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Human lens coloration and aging. Evidence for crystallin modification by the major ultraviolet filter, 3-hydroxy-kynurenine O-��-D-glucoside

Journal Article


Abstract


  • The human lens becomes increasingly yellow with age and thereby reduces our perception of blue light. This coloration is associated with lens proteins (crystallins), but its molecular basis was unknown. Here we show that the coloration occurs because of the interaction of crystallins with a UV filter compound, 3-hydroxykynurenine glucoside (3-OHKG). Crystallin modification results from deamination of the 3-OHKG amino acid side chain, yielding an unsaturated ketone that is susceptible to nucleophilic attack by cysteine, histidine, and lysine residues. This novel protein modification contributes to age-related lens coloration and may play a role in human nuclear cataractogenesis.

UOW Authors


  •   Garner, Brett (external author)
  •   Truscott, Roger

Publication Date


  • 1999

Citation


  • Hood, B. D., Garner, B., & Truscott, R. J. W. (1999). Human lens coloration and aging. Evidence for crystallin modification by the major ultraviolet filter, 3-hydroxy-kynurenine O-��-D-glucoside. Journal of Biological Chemistry, 274(46), 32547-32550. doi:10.1074/jbc.274.46.32547

Scopus Eid


  • 2-s2.0-0032731157

Web Of Science Accession Number


Start Page


  • 32547

End Page


  • 32550

Volume


  • 274

Issue


  • 46

Place Of Publication


Abstract


  • The human lens becomes increasingly yellow with age and thereby reduces our perception of blue light. This coloration is associated with lens proteins (crystallins), but its molecular basis was unknown. Here we show that the coloration occurs because of the interaction of crystallins with a UV filter compound, 3-hydroxykynurenine glucoside (3-OHKG). Crystallin modification results from deamination of the 3-OHKG amino acid side chain, yielding an unsaturated ketone that is susceptible to nucleophilic attack by cysteine, histidine, and lysine residues. This novel protein modification contributes to age-related lens coloration and may play a role in human nuclear cataractogenesis.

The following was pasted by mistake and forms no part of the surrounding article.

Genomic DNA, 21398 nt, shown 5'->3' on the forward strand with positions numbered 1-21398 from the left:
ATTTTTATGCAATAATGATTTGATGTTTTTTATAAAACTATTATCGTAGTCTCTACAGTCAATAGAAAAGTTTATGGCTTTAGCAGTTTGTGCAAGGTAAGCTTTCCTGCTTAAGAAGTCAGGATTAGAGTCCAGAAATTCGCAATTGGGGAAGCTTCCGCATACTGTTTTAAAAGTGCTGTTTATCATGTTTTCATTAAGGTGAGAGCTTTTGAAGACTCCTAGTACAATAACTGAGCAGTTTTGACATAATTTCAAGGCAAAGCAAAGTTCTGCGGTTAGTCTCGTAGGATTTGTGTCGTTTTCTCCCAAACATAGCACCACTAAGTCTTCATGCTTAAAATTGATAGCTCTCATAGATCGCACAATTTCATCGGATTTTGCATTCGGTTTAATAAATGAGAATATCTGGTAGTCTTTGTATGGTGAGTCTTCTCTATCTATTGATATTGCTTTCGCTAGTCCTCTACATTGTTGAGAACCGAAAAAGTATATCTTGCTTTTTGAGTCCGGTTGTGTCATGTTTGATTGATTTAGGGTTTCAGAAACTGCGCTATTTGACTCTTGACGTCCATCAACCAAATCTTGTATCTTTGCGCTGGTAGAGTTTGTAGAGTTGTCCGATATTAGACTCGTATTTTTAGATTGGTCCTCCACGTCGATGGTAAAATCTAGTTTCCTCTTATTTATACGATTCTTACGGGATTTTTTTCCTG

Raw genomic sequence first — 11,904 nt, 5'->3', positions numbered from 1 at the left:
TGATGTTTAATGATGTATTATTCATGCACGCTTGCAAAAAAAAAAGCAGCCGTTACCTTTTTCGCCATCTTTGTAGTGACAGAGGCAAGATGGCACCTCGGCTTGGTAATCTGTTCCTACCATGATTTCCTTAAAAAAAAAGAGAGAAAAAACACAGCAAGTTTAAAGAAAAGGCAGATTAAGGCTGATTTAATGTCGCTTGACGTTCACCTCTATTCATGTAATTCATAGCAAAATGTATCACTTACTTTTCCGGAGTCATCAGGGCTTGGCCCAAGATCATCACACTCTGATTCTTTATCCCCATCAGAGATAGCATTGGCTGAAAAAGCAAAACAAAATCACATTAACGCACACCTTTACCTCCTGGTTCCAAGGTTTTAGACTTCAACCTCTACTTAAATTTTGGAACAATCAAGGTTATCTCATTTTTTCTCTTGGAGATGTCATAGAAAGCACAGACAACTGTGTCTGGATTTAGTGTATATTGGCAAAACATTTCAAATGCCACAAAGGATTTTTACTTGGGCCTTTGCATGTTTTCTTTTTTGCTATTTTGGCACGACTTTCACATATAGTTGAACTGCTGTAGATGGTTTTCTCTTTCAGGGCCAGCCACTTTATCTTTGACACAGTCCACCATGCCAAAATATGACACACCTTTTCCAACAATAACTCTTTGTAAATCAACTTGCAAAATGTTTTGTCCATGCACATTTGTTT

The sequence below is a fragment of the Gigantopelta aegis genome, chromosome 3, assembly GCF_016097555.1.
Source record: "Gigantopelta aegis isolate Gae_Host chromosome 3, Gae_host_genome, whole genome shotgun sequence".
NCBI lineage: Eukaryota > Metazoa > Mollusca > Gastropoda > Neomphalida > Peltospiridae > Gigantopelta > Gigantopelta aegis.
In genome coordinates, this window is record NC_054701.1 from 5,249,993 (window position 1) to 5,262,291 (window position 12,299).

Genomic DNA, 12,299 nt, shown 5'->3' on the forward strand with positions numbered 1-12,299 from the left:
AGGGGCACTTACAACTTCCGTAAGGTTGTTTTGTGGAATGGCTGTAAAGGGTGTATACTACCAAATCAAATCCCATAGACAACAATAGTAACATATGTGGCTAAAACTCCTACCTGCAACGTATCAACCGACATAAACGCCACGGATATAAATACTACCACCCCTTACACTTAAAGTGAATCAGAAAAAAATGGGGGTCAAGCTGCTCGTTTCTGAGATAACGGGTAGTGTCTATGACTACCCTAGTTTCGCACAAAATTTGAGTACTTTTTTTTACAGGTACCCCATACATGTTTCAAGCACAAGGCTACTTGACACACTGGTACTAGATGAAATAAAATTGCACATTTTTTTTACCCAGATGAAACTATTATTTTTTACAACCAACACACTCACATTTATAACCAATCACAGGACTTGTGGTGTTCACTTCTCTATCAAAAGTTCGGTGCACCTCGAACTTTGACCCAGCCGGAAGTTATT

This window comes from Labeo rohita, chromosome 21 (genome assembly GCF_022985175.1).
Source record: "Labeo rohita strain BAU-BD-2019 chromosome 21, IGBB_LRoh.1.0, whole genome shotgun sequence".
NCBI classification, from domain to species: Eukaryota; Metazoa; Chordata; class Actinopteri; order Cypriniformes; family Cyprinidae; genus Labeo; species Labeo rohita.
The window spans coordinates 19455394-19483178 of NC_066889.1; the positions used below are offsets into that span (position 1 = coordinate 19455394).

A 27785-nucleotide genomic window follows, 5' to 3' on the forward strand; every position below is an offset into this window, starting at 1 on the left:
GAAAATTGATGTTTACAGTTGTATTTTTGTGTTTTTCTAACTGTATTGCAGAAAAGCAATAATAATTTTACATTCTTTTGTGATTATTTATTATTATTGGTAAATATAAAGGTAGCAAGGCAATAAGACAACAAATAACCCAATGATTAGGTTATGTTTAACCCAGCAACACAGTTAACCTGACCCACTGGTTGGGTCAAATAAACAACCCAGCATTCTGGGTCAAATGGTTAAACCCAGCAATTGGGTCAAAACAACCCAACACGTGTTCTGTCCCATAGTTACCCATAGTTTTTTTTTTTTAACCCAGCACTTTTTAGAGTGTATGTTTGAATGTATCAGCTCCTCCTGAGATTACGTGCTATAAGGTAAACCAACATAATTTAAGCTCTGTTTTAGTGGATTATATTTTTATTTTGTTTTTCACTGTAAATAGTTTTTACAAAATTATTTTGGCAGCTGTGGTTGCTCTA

UOW Authors


  •   Garner, Brett (external author)
  •   Truscott, Roger

Publication Date


  • 1999

Citation


  • Hood, B. D., Garner, B., & Truscott, R. J. W. (1999). Human lens coloration and aging. Evidence for crystallin modification by the major ultraviolet filter, 3-hydroxy-kynurenine O-��-D-glucoside. Journal of Biological Chemistry, 274(46), 32547-32550. doi:10.1074/jbc.274.46.32547

Scopus Eid


  • 2-s2.0-0032731157

Web Of Science Accession Number


Start Page


  • 32547

End Page


  • 32550

Volume


  • 274

Issue


  • 46

Place Of Publication